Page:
Looking for More Resources on Creativity?If you geek out on creativity, feel free to join the free Beginner's Guide to Design Thinking course. You can also download the free Creative Classroom Toolkit or join #createchat which is at 7:00 PM Pacific on Wednesday nights. I also give keynotes, sessions, and workshops on creativity, technology and student engagement. Contact me on the form below or email me at email@example.com if you'd like to book me as a speaker.
I'm sitting at my computer right now clenching my fist. I would love to say that the problem is external - that some outside person is getting in the way of my creative work. I'd love to say that I just don't have enough time to get things done or that I'm too distracted. However, that's not the case. The truth is that I can't get it right.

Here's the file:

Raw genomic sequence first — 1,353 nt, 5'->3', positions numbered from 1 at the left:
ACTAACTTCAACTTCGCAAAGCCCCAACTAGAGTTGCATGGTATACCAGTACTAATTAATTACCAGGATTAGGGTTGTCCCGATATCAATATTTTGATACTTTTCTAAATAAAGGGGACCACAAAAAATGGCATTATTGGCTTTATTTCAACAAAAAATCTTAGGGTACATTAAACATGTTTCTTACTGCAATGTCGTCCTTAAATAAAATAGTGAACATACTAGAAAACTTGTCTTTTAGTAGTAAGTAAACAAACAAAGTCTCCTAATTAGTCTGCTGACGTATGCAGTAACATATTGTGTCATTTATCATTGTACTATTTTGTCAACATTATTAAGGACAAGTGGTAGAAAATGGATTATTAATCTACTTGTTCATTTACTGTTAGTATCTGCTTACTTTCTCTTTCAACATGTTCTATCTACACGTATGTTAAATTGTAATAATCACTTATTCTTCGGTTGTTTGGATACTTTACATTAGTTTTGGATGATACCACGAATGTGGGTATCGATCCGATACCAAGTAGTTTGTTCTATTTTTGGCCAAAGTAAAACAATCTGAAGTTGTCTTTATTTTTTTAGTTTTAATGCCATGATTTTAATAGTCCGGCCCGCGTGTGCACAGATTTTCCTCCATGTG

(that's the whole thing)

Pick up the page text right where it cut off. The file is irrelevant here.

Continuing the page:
See, I'm working on a site design. I have no deadlines for this particular project. No one is breathing down my neck. So, the environment is pretty relaxed. This particular project combines two things I love -- graphic design (something I tend to do well with) and coding. Still, I'm frustrated. There are some simple code things that I somehow can't remember how to do. Then, there's this wall I'm running into with the graphic design, where I know vaguely what I want it to look like but I'm not there yet.
The Greatest Barrier to Creativity
The truth is that this is when I am most tempted to give up. It's not because it's frustrating. It's not because it's too hard. It's because in this particular moment, I'm afraid. I'm afraid that it won't work out right. I'm afraid that I will waste a few days and have nothing to show for it. I know, I know. Mistakes are a part of learning. Revision is necessary. I've mentioned before that the design thinking process is all about testing and revising a prototype. And yet, in the midst of it, there's this fear that creeps in.
Ultimately, it's the fear, rather than the frustration, that kills creativity.